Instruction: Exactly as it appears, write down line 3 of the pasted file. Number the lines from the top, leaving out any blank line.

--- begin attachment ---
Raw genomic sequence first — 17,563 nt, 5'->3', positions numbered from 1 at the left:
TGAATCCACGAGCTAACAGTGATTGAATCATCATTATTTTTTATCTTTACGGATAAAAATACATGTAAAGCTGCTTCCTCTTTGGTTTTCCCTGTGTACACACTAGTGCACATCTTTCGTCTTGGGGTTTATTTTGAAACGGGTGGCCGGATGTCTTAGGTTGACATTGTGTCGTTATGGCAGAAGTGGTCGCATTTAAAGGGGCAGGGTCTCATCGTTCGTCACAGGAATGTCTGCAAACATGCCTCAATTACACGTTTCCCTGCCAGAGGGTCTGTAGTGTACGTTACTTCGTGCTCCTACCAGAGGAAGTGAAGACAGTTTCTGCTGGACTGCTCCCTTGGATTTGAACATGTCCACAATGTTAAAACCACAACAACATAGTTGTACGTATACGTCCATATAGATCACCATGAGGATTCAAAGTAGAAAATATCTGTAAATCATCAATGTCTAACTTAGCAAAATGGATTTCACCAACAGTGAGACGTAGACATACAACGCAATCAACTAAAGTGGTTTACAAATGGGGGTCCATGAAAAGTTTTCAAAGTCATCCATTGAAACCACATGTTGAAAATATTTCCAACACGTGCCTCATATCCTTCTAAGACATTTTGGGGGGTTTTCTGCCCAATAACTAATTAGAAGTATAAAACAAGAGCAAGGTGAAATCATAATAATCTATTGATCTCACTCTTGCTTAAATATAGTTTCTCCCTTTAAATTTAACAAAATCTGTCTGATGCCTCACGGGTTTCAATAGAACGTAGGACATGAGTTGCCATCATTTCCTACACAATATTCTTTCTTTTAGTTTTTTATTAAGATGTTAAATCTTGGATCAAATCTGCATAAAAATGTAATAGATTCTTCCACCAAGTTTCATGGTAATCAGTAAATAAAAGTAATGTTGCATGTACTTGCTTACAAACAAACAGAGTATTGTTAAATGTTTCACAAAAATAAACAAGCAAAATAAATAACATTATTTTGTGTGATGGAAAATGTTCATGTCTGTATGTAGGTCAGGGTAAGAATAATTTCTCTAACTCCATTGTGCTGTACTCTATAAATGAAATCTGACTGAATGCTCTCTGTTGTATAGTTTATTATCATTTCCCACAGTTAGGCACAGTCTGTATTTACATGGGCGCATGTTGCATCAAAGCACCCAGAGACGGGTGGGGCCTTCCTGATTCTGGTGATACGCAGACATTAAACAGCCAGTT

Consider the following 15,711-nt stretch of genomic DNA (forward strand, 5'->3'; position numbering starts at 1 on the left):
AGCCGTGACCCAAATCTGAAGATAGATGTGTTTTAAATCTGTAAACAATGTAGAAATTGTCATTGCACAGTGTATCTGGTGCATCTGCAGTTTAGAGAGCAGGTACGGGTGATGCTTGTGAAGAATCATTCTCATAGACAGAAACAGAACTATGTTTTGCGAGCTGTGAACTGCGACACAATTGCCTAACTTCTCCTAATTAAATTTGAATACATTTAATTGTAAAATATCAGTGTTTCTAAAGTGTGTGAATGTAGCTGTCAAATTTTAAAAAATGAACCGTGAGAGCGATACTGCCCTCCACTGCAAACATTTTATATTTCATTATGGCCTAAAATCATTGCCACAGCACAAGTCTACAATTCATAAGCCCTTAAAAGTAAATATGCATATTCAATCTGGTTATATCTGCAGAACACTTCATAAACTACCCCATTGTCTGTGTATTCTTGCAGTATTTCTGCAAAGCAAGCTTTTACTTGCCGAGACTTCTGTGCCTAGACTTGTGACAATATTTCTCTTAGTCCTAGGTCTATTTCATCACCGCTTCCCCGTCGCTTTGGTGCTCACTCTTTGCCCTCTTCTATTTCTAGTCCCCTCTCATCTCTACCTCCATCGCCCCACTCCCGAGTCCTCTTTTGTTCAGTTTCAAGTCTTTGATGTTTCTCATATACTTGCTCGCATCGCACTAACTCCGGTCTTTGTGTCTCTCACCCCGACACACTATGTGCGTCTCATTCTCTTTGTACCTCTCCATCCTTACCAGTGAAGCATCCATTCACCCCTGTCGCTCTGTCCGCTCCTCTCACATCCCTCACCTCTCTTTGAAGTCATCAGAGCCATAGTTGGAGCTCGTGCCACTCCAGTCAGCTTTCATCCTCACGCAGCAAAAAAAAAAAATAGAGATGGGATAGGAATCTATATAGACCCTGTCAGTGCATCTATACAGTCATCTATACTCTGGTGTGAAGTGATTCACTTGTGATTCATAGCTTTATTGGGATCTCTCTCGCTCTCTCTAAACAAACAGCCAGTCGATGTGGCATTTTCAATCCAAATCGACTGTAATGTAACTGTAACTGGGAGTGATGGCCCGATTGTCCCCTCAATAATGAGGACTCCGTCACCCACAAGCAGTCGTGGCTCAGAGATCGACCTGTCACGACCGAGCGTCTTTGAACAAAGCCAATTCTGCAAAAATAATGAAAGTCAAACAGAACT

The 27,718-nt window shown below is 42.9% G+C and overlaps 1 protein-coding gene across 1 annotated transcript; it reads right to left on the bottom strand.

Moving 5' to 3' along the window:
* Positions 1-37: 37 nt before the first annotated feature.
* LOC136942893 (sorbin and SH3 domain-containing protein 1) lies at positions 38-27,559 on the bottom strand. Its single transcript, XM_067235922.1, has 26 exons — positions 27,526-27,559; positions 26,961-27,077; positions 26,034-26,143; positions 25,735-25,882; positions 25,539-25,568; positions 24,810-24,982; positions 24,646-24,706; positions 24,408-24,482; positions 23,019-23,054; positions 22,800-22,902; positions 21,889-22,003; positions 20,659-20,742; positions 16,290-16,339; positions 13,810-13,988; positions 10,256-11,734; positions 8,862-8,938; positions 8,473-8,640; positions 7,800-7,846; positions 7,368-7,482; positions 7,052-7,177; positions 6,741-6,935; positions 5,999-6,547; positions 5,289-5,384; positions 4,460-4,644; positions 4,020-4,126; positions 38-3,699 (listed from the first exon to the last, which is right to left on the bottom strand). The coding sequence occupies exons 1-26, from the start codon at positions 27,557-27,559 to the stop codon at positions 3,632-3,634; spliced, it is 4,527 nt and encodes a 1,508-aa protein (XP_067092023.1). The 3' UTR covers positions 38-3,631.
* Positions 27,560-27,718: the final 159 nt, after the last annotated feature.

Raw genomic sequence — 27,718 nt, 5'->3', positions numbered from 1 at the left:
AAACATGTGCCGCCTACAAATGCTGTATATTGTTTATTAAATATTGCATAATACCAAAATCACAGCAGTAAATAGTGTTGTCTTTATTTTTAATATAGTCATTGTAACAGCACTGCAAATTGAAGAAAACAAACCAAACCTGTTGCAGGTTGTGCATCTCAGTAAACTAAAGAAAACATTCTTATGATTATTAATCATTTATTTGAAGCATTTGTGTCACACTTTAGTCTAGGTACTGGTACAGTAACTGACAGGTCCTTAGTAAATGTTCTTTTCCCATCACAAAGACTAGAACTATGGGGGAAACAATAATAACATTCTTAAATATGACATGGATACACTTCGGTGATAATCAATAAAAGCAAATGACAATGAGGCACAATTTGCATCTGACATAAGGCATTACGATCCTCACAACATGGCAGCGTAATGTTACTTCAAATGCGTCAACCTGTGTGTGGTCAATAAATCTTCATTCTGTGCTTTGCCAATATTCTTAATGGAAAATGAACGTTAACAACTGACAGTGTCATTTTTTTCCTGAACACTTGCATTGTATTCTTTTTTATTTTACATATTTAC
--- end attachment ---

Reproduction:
Consider the following 15,711-nt stretch of genomic DNA (forward strand, 5'->3'; position numbering starts at 1 on the left):